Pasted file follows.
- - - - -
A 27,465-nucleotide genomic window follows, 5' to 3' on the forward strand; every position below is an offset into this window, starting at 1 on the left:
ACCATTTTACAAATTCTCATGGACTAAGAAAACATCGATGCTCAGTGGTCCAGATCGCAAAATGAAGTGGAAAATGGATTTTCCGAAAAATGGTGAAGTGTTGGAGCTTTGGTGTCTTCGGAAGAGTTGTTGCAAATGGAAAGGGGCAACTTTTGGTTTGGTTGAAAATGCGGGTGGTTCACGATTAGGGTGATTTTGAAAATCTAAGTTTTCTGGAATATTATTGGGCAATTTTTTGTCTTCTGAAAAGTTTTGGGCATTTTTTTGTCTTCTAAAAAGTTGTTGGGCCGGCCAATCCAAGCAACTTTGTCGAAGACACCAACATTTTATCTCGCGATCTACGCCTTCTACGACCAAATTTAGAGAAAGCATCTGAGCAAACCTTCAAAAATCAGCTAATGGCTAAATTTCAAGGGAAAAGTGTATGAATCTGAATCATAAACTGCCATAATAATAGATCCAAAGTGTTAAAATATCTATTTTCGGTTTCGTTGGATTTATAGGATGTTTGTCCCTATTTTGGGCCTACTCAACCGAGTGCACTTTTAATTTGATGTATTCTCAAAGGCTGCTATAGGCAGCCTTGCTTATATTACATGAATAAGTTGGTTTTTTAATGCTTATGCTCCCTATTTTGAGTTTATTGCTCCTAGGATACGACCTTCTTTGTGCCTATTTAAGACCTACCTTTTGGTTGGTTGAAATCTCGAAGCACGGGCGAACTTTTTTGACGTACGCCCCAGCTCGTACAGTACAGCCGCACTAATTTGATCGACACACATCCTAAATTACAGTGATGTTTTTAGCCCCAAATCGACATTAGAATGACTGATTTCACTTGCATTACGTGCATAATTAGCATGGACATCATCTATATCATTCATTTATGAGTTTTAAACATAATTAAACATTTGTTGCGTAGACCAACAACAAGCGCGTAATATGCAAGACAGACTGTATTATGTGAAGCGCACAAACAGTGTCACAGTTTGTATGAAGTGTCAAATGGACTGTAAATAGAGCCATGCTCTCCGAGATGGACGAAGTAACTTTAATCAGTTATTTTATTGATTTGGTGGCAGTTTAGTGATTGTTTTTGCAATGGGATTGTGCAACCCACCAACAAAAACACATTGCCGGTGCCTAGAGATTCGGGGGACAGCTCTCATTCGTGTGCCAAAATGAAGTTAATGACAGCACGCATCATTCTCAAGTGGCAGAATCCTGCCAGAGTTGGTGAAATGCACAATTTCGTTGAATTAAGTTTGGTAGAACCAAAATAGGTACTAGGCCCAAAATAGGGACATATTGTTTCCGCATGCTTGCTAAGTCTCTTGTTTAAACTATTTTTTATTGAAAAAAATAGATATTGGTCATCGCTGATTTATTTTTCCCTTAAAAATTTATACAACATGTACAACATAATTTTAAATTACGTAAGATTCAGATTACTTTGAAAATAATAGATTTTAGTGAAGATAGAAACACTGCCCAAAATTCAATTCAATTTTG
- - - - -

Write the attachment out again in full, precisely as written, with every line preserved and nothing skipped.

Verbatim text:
A 27,465-nucleotide genomic window follows, 5' to 3' on the forward strand; every position below is an offset into this window, starting at 1 on the left:
ACCATTTTACAAATTCTCATGGACTAAGAAAACATCGATGCTCAGTGGTCCAGATCGCAAAATGAAGTGGAAAATGGATTTTCCGAAAAATGGTGAAGTGTTGGAGCTTTGGTGTCTTCGGAAGAGTTGTTGCAAATGGAAAGGGGCAACTTTTGGTTTGGTTGAAAATGCGGGTGGTTCACGATTAGGGTGATTTTGAAAATCTAAGTTTTCTGGAATATTATTGGGCAATTTTTTGTCTTCTGAAAAGTTTTGGGCATTTTTTTGTCTTCTAAAAAGTTGTTGGGCCGGCCAATCCAAGCAACTTTGTCGAAGACACCAACATTTTATCTCGCGATCTACGCCTTCTACGACCAAATTTAGAGAAAGCATCTGAGCAAACCTTCAAAAATCAGCTAATGGCTAAATTTCAAGGGAAAAGTGTATGAATCTGAATCATAAACTGCCATAATAATAGATCCAAAGTGTTAAAATATCTATTTTCGGTTTCGTTGGATTTATAGGATGTTTGTCCCTATTTTGGGCCTACTCAACCGAGTGCACTTTTAATTTGATGTATTCTCAAAGGCTGCTATAGGCAGCCTTGCTTATATTACATGAATAAGTTGGTTTTTTAATGCTTATGCTCCCTATTTTGAGTTTATTGCTCCTAGGATACGACCTTCTTTGTGCCTATTTAAGACCTACCTTTTGGTTGGTTGAAATCTCGAAGCACGGGCGAACTTTTTTGACGTACGCCCCAGCTCGTACAGTACAGCCGCACTAATTTGATCGACACACATCCTAAATTACAGTGATGTTTTTAGCCCCAAATCGACATTAGAATGACTGATTTCACTTGCATTACGTGCATAATTAGCATGGACATCATCTATATCATTCATTTATGAGTTTTAAACATAATTAAACATTTGTTGCGTAGACCAACAACAAGCGCGTAATATGCAAGACAGACTGTATTATGTGAAGCGCACAAACAGTGTCACAGTTTGTATGAAGTGTCAAATGGACTGTAAATAGAGCCATGCTCTCCGAGATGGACGAAGTAACTTTAATCAGTTATTTTATTGATTTGGTGGCAGTTTAGTGATTGTTTTTGCAATGGGATTGTGCAACCCACCAACAAAAACACATTGCCGGTGCCTAGAGATTCGGGGGACAGCTCTCATTCGTGTGCCAAAATGAAGTTAATGACAGCACGCATCATTCTCAAGTGGCAGAATCCTGCCAGAGTTGGTGAAATGCACAATTTCGTTGAATTAAGTTTGGTAGAACCAAAATAGGTACTAGGCCCAAAATAGGGACATATTGTTTCCGCATGCTTGCTAAGTCTCTTGTTTAAACTATTTTTTATTGAAAAAAATAGATATTGGTCATCGCTGATTTATTTTTCCCTTAAAAATTTATACAACATGTACAACATAATTTTAAATTACGTAAGATTCAGATTACTTTGAAAATAATAGATTTTAGTGAAGATAGAAACACTGCCCAAAATTCAATTCAATTTTG